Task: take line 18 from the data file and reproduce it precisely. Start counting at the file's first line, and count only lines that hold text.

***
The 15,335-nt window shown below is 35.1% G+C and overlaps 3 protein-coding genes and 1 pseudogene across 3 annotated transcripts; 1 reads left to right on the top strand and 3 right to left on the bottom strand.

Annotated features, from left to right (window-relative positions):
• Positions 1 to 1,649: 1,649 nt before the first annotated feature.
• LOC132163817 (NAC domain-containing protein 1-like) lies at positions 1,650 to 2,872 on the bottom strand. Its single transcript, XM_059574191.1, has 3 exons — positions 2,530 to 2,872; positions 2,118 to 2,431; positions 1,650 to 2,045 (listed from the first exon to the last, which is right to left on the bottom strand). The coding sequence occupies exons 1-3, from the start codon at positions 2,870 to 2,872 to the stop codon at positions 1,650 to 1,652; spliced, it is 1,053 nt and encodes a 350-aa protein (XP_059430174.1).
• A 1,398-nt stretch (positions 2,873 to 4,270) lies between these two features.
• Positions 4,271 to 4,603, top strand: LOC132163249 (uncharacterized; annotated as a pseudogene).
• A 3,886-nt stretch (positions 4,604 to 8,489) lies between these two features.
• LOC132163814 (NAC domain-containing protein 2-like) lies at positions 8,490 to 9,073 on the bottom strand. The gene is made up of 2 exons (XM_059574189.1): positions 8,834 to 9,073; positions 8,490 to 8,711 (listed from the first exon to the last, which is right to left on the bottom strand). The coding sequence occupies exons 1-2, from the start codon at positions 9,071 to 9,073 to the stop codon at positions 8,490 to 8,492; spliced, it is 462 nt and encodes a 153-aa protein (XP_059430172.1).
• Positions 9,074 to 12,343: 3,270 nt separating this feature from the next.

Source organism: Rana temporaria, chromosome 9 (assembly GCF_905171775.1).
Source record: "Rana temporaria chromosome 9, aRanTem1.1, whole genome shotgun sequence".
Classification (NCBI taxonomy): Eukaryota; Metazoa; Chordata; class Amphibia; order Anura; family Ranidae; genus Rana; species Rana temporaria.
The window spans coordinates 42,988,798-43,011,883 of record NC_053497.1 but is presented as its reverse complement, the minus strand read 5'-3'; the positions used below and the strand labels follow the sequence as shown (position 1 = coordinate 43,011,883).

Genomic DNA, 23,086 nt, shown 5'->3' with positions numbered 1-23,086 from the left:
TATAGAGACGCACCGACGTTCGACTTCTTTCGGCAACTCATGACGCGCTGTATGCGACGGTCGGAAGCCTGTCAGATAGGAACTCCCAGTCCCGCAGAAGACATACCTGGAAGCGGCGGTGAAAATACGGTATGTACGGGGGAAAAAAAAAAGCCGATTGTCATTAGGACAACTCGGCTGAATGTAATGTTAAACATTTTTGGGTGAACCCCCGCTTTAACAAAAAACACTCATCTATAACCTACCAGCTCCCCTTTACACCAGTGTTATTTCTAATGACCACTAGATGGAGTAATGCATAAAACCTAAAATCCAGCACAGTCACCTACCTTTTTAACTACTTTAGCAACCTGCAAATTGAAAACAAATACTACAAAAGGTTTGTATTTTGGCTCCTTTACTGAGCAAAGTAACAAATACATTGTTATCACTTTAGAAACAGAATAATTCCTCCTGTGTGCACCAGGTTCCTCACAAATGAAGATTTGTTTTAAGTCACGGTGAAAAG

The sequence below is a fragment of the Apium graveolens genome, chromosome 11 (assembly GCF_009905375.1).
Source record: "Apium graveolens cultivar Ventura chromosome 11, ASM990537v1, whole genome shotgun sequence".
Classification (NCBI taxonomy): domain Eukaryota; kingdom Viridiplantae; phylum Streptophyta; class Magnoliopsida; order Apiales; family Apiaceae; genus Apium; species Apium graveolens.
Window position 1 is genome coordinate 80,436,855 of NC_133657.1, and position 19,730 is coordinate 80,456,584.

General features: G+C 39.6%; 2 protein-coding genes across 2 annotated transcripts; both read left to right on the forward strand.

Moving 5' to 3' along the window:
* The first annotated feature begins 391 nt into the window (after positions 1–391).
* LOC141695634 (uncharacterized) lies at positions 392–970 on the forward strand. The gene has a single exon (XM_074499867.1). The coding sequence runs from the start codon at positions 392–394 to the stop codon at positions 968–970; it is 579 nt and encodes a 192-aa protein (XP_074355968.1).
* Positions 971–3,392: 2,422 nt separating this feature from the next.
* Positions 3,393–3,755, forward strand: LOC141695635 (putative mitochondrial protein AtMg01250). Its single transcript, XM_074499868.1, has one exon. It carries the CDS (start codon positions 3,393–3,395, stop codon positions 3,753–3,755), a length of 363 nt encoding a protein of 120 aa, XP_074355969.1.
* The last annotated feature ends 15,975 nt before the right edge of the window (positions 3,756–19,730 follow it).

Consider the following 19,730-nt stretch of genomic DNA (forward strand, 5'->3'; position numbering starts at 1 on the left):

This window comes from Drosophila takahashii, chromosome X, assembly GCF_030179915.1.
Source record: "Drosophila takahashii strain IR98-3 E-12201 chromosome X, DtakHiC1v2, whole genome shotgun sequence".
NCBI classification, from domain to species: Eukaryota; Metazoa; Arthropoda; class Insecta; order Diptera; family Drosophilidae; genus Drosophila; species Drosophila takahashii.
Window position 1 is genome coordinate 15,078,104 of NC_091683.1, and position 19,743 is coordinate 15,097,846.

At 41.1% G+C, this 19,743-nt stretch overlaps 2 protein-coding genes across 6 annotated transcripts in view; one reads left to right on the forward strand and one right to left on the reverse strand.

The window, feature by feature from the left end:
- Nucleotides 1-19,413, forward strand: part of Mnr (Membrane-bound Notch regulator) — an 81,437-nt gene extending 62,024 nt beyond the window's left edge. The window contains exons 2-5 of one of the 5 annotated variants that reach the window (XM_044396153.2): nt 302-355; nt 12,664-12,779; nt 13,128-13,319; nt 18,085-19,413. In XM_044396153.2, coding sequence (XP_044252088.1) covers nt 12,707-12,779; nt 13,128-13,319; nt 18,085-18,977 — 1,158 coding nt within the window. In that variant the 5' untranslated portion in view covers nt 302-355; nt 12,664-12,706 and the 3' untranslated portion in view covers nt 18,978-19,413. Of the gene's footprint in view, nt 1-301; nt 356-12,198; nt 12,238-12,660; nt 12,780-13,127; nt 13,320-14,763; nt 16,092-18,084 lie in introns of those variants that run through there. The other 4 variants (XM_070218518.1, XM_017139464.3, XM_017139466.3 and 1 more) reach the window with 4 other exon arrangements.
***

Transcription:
Classification (NCBI taxonomy): domain Eukaryota; kingdom Viridiplantae; phylum Streptophyta; class Magnoliopsida; order Apiales; family Apiaceae; genus Apium; species Apium graveolens.